Danon: Obama gets 'F' for mideast policy

On eve of US visit, hardline Likud MK says Israelis don't regard US president as a fair negotiator.

Danon  (photo credit: courtesy)
(photo credit: courtesy)
On the eve of a four-day visit to the United States, hawkish Likud MK Danny Danon on Monday launched a blistering assault on President Barack Obama's Middle East policies, declaring that he would give Obama "a failing grade" for his first year in office.
"I would give Obama an 'F' for serious lack of knowledge or understanding on topics related to the Israeli-Palestinian conflict," said Danon, speaking to The Jerusalem Post ahead of his US trip.
A longtime fierce critic of Prime Minister Binyamin Netanyahu's more conciliatory policies toward the Palestinian Authority, the Likud freshman turned his rhetoric on Obama, and promised to use his US visit to urge Obama to ease the pressure on Israel.
"His serious error during his Fox News interview in China, in which he called to freeze construction in the Jerusalem neighborhood of Gilo, unified the Israeli public around Netanyahu's leadership while weakening Obama's position in Israeli public opinion," Danon asserted. "Even [Kadima opposition Leader] Tzipi Livni was forced to defend our rights to Gilo."
Israeli public opinion, said Danon, should matter to Obama.
"Anyone who wants to be a fair moderator must enjoy the trust of both sides. In the past, the Arab side argued that the Americans are prejudiced in favor of Israel, but now we see that Israelis do not believe that Obama is a fair negotiator, and yet he still has not garnered the faith of the Arabs either. As a result, we see the difficulties in even initiating negotiations between the sides."
The president had also proved wanting on Iran, Danon continued.
"He promised that by the end of the year, he would publish his opinion on Iran. The year is over and the only threats that have been heard are regarding Israel."
Without action, including "significant sanctions," Danon warned, Obama's statements would be rendered "insignificant."
Danon said he would spending most of his time in New York, meeting with Jewish organizational leaders as well as with Democratic donors and candidates in the upcoming congressional elections. He said that "the goal of the meetings is to pass on messages that the guilt for the failure of peace doesn't lie in the hands of the Israeli government and that the pressure placed by Washington on the government and especially on the PM is not the right direction."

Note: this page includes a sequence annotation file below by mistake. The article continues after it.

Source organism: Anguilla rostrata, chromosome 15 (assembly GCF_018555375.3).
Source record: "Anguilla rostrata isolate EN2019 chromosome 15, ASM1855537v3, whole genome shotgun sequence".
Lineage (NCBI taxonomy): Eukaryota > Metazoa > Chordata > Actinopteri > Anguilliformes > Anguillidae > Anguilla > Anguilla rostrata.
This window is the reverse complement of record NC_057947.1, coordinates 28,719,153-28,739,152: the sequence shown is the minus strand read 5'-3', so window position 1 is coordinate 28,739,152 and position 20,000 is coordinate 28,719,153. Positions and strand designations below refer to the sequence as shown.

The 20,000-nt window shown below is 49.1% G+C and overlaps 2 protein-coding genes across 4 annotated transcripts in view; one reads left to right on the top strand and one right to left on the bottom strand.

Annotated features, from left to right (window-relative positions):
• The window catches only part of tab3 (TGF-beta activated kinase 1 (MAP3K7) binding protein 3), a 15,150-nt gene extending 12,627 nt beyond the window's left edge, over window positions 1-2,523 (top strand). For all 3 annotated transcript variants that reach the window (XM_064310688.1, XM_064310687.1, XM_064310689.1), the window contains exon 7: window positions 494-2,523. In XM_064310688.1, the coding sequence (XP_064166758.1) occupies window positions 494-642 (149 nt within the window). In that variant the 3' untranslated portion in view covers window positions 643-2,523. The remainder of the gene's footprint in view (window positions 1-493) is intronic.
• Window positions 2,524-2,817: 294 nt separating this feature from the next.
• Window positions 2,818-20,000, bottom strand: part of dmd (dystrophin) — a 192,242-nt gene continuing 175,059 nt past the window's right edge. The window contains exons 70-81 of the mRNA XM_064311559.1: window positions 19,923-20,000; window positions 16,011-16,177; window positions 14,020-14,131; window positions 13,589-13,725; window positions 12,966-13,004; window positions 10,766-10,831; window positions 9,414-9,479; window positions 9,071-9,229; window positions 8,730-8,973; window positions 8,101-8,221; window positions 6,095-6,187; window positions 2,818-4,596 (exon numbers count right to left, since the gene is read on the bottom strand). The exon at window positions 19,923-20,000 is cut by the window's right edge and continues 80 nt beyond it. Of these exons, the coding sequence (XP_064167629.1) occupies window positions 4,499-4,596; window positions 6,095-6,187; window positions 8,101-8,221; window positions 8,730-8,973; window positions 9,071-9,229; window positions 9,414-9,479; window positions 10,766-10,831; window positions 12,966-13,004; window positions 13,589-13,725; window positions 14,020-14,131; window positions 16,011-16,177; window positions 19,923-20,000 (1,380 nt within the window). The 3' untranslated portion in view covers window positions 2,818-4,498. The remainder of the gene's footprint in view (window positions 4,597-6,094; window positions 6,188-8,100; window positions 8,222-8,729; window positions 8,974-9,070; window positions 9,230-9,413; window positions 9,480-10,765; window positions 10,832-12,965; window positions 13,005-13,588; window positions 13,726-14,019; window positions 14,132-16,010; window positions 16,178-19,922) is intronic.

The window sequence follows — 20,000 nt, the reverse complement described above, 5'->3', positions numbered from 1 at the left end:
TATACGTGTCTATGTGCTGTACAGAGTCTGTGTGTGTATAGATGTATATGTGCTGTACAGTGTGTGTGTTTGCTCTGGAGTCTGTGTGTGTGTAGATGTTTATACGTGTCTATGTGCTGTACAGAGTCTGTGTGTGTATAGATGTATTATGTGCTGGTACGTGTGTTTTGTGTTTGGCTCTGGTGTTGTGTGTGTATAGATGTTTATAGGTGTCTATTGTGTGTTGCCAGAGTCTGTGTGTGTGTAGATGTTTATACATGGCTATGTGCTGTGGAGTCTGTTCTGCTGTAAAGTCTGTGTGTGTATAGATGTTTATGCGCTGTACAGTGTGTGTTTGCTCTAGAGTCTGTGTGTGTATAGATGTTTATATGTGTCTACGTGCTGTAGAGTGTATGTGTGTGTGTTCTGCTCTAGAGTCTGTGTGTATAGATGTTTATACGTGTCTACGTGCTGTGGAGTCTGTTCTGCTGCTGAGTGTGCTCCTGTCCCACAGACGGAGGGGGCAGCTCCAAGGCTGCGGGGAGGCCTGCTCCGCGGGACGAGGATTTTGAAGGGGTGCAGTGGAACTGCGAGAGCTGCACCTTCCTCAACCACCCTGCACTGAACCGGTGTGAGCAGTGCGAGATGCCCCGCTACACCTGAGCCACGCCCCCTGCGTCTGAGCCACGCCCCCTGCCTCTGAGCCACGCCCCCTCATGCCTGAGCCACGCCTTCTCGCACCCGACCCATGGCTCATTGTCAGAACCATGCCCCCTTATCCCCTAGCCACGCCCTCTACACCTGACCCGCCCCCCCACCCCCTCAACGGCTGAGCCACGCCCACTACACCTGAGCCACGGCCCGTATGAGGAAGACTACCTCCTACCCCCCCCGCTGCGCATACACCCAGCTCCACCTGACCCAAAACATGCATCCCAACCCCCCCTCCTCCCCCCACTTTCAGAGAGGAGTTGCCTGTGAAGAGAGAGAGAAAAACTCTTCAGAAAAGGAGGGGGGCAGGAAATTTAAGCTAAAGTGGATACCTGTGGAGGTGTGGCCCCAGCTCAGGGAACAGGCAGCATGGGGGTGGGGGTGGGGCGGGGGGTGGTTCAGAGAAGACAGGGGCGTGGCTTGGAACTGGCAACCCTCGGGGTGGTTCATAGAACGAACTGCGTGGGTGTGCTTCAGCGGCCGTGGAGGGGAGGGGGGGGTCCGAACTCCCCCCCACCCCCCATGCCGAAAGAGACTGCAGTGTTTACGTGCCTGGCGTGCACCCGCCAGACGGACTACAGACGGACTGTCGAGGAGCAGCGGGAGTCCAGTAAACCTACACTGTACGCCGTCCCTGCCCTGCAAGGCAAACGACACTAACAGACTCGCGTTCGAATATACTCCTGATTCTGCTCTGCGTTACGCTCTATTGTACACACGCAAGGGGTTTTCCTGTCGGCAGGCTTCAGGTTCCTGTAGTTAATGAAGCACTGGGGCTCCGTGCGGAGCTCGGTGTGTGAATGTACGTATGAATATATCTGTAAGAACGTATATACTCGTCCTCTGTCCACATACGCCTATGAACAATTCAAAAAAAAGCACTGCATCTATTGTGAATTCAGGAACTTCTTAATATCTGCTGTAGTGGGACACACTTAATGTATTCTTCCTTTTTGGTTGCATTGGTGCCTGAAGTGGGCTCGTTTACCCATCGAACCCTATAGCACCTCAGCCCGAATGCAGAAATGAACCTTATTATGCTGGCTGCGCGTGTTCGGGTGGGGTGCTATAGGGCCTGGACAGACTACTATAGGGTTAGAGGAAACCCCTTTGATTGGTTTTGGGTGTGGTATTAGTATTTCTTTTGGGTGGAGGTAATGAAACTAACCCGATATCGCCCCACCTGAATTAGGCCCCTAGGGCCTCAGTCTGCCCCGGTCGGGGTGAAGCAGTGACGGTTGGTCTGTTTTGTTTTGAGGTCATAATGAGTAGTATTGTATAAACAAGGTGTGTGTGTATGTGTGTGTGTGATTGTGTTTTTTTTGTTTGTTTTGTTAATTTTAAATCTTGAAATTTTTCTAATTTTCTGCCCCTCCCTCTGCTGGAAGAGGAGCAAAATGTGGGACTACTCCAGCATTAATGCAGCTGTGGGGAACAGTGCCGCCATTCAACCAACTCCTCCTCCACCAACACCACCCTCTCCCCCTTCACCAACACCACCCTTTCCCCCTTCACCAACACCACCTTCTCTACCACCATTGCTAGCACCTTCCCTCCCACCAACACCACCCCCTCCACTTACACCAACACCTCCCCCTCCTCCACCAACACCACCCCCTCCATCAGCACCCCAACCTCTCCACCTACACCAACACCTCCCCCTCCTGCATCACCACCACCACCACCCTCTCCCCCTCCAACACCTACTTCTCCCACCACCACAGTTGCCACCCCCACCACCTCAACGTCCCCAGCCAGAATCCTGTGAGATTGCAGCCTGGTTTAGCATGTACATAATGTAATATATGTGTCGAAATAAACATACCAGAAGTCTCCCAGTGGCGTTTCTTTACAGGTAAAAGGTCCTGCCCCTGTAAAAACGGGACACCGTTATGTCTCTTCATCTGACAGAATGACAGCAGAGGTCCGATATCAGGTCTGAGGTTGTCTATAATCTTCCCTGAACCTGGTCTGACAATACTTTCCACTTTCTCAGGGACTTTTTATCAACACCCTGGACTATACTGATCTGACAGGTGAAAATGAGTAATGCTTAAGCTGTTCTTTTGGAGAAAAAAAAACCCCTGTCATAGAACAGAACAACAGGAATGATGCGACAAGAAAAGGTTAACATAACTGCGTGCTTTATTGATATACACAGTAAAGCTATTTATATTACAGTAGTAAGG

The Americans should internalize that Israel "has no real partner," Danon said. But "instead of recognizing the reality, the government in Washington is making the Israeli government give in on significant topics, when it is clear that the government doesn't get anything from the other side."
Danon said he would encourage Democratic candidates to express their stance on Israel "even if they are members of Obama's party."
He said he hoped that pressure from donors and members of Congress could help enable "decision makers to understand that as long as there is no real partner, American pressure just strengthens Hamas and other supporters of terror."
The freshman Likud MK, who has already spoken out against his party chairman's recognition of "two states for two peoples" and against the 10-month settlement building freeze, emphasized that he was not going to the United States to deliver official messages from Jerusalem.
"I am passing along what I think, and it's not necessarily in coordination with the prime minister."
Nevertheless, he said, "I think that the prime minister also understands the importance of expressing these positions, which represent large parts of the population, if not the majority of the Israeli public."
Danon emphasized that his stance on the Obama administration was not a reflection of anti-American sentiment, but rather a response to American policy.
"I think that if the president of the United States tells Jews not to build in Jerusalem, and his representatives send threatening messages, the message that we need to be very clear in our response. We love the American people. We have a brave and longstanding alliance, but when there is a policy that is not correct, and that could harm our security interests, we must say so clearly."